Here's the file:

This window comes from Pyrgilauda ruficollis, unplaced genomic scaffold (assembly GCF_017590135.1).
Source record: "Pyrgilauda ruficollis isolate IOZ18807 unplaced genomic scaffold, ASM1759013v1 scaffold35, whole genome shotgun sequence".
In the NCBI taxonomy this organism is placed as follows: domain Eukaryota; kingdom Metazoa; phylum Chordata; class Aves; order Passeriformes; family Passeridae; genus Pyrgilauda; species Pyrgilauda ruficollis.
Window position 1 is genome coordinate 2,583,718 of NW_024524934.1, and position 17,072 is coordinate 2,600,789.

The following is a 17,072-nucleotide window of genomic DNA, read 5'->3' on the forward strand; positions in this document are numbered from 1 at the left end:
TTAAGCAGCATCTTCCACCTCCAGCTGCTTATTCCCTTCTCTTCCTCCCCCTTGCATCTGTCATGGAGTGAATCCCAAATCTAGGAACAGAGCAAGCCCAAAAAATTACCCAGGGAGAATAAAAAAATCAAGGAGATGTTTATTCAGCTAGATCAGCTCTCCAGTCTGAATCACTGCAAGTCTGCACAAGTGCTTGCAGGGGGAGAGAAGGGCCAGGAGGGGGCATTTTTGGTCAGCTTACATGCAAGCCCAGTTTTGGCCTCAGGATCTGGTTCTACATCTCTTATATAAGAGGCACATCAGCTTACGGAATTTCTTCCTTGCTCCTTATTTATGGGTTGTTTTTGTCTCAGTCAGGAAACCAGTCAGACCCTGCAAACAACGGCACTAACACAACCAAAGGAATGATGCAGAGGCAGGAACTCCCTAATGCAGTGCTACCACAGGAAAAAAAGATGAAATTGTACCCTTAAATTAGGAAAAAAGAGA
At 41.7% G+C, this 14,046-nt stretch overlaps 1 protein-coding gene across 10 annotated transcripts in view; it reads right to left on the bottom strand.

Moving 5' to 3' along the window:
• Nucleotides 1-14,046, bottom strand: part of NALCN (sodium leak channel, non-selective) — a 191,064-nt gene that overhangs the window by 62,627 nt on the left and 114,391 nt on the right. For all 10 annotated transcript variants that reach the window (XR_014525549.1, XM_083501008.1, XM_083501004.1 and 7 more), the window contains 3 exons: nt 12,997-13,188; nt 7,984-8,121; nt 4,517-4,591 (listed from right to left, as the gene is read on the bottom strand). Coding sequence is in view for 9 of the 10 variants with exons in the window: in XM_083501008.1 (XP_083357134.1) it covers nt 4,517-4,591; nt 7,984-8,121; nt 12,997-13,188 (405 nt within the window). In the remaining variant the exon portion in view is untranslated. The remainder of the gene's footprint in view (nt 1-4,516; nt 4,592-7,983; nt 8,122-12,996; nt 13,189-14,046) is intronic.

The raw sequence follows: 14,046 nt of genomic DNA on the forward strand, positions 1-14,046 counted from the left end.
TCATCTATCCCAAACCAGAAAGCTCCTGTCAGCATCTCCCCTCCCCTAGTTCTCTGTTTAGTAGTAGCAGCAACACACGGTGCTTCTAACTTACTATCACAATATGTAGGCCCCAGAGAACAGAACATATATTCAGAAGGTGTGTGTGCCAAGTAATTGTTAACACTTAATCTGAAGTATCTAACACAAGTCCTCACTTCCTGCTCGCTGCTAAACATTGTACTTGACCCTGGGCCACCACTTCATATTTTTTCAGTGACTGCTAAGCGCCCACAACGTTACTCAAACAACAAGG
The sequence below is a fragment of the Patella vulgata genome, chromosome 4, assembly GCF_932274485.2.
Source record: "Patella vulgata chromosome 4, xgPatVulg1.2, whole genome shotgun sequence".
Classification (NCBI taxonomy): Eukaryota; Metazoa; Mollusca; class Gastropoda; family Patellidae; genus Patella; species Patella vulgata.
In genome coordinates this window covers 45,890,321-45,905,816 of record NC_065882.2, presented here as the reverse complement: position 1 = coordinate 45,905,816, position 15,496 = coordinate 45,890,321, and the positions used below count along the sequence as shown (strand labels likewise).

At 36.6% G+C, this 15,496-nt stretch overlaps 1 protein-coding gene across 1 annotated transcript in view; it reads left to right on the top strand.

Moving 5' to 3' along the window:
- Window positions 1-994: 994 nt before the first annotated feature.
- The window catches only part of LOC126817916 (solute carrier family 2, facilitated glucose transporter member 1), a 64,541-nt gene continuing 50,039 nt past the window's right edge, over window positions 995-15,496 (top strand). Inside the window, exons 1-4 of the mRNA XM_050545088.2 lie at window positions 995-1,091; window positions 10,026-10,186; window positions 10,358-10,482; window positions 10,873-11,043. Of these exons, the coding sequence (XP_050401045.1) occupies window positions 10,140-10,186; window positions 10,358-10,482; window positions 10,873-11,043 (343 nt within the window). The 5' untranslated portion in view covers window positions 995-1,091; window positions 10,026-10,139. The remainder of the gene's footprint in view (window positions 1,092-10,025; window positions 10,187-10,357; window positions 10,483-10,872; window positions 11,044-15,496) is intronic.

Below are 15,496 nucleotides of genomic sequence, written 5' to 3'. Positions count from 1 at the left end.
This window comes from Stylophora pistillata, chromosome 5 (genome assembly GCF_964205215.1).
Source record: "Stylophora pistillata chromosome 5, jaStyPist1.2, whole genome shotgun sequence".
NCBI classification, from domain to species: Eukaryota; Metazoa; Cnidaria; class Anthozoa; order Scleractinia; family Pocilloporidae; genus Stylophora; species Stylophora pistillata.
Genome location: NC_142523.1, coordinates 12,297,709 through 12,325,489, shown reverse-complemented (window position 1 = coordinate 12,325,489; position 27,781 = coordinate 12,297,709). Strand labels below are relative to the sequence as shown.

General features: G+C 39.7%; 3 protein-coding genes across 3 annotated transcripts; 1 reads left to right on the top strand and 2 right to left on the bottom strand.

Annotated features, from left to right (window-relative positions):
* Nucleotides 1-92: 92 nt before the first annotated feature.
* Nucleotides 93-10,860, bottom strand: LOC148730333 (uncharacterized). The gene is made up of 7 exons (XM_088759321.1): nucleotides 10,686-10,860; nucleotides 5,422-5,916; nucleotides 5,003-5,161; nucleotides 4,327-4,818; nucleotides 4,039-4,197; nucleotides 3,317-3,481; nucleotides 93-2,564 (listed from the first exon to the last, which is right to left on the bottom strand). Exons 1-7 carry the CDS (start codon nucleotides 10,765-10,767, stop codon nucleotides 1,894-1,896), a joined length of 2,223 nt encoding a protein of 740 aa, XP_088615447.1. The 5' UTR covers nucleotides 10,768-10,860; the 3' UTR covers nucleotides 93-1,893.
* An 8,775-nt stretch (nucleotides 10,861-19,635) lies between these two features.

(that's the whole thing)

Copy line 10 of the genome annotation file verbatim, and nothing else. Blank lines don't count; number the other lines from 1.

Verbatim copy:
The raw sequence follows: 14,046 nt of genomic DNA on the forward strand, positions 1-14,046 counted from the left end.